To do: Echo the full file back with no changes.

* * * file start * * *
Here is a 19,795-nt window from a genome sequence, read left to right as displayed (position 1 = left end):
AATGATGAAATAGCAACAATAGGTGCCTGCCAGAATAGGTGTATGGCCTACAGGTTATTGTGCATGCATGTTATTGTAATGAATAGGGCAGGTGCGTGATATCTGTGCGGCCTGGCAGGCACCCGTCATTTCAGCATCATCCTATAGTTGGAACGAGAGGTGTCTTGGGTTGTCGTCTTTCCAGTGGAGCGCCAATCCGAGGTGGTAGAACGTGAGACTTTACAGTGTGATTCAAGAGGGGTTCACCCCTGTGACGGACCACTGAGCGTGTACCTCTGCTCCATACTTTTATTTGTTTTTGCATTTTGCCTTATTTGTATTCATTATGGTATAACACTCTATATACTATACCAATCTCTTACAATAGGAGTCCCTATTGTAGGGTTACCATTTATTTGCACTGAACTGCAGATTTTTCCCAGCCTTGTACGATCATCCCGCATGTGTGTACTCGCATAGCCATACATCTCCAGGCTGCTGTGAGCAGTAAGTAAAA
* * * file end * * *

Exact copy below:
Here is a 19,795-nt window from a genome sequence, read left to right as displayed (position 1 = left end):
AATGATGAAATAGCAACAATAGGTGCCTGCCAGAATAGGTGTATGGCCTACAGGTTATTGTGCATGCATGTTATTGTAATGAATAGGGCAGGTGCGTGATATCTGTGCGGCCTGGCAGGCACCCGTCATTTCAGCATCATCCTATAGTTGGAACGAGAGGTGTCTTGGGTTGTCGTCTTTCCAGTGGAGCGCCAATCCGAGGTGGTAGAACGTGAGACTTTACAGTGTGATTCAAGAGGGGTTCACCCCTGTGACGGACCACTGAGCGTGTACCTCTGCTCCATACTTTTATTTGTTTTTGCATTTTGCCTTATTTGTATTCATTATGGTATAACACTCTATATACTATACCAATCTCTTACAATAGGAGTCCCTATTGTAGGGTTACCATTTATTTGCACTGAACTGCAGATTTTTCCCAGCCTTGTACGATCATCCCGCATGTGTGTACTCGCATAGCCATACATCTCCAGGCTGCTGTGAGCAGTAAGTAAAA